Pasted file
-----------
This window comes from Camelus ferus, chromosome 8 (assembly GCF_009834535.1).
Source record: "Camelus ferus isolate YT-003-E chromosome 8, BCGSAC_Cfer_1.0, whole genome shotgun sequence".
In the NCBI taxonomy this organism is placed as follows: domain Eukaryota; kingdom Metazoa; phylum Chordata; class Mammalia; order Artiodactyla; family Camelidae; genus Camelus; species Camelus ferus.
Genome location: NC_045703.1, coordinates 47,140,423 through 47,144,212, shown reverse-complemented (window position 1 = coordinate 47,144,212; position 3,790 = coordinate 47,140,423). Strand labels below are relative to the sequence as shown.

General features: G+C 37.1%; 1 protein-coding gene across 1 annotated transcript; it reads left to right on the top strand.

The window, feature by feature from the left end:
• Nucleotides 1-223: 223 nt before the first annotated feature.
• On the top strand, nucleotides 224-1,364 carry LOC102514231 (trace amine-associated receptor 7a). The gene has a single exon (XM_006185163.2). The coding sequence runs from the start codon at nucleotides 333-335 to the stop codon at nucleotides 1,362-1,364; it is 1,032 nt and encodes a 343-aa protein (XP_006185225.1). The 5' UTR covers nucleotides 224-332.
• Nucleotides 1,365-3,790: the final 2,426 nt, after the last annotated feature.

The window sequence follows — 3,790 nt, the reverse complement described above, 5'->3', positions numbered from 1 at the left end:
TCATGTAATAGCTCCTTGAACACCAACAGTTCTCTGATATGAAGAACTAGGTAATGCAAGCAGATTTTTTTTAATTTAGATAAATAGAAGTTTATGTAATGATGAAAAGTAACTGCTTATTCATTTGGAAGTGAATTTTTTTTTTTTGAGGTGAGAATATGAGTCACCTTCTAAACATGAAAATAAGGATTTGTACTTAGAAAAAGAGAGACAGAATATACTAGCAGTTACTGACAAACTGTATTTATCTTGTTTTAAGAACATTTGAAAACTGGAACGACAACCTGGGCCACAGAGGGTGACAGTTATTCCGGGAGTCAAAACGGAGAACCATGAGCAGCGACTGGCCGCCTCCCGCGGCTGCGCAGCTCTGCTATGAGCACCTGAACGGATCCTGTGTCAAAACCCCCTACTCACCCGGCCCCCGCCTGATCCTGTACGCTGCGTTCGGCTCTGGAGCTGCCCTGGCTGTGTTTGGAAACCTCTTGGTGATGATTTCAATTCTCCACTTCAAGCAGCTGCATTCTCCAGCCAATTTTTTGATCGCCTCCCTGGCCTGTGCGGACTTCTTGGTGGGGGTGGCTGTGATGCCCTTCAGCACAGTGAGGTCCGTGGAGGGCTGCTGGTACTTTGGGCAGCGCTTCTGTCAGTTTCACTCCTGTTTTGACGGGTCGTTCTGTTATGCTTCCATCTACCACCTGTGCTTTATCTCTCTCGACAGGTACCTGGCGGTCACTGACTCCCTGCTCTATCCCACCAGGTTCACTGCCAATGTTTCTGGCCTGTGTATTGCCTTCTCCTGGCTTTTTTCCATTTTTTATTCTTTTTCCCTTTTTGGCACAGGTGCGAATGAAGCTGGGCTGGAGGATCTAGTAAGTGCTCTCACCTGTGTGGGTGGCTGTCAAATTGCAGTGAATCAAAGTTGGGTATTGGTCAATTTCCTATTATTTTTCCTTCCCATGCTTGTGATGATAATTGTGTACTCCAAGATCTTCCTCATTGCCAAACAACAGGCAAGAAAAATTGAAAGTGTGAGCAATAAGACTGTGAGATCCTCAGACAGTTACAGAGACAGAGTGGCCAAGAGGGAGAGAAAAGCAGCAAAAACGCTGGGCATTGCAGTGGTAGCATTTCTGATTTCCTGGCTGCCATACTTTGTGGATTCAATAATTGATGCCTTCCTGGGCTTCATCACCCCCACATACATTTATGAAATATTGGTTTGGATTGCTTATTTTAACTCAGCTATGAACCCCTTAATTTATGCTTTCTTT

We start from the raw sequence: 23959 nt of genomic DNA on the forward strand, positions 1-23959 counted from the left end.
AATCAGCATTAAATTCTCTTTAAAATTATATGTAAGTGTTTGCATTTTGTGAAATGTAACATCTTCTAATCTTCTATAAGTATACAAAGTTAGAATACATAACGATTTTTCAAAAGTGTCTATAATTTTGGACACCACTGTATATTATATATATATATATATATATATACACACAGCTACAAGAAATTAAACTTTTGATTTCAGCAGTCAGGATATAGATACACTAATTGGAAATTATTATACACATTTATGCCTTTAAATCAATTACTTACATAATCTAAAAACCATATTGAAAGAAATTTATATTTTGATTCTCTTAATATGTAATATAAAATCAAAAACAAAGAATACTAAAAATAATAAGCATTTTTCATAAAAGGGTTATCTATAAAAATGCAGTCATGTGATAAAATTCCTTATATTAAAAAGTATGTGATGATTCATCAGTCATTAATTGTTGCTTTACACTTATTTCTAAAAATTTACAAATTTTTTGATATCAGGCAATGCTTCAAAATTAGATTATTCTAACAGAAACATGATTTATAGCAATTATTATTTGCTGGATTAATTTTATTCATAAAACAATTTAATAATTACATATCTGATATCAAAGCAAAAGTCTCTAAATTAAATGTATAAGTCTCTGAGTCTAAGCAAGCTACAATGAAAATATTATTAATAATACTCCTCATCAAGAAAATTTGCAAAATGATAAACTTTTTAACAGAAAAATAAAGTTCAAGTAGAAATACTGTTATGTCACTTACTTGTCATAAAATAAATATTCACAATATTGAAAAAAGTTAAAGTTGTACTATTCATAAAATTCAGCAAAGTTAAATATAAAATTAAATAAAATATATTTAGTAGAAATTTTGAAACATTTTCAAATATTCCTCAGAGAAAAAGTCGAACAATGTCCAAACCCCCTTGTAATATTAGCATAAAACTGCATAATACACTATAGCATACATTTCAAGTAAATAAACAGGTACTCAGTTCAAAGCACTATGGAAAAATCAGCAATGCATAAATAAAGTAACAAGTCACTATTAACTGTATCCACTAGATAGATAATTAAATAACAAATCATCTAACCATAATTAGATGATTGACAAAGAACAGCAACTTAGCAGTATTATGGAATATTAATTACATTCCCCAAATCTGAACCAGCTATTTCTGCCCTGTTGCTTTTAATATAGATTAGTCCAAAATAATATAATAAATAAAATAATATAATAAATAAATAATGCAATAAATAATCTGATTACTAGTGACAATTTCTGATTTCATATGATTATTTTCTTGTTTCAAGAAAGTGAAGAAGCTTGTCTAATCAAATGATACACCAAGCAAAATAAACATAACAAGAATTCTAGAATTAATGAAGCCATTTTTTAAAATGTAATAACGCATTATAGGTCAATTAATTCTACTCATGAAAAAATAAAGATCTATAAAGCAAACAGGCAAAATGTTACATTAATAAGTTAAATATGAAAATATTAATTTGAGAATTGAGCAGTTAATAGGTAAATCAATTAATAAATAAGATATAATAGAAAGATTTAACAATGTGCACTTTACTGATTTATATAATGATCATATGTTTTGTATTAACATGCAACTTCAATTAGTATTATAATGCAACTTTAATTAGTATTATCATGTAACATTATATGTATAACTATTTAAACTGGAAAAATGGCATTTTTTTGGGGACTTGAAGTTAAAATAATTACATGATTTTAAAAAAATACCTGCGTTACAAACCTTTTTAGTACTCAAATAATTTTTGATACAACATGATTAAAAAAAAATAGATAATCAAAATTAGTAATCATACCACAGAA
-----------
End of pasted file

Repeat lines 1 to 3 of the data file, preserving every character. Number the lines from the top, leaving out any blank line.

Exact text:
This window comes from Camelus ferus, chromosome 8 (assembly GCF_009834535.1).
Source record: "Camelus ferus isolate YT-003-E chromosome 8, BCGSAC_Cfer_1.0, whole genome shotgun sequence".
In the NCBI taxonomy this organism is placed as follows: domain Eukaryota; kingdom Metazoa; phylum Chordata; class Mammalia; order Artiodactyla; family Camelidae; genus Camelus; species Camelus ferus.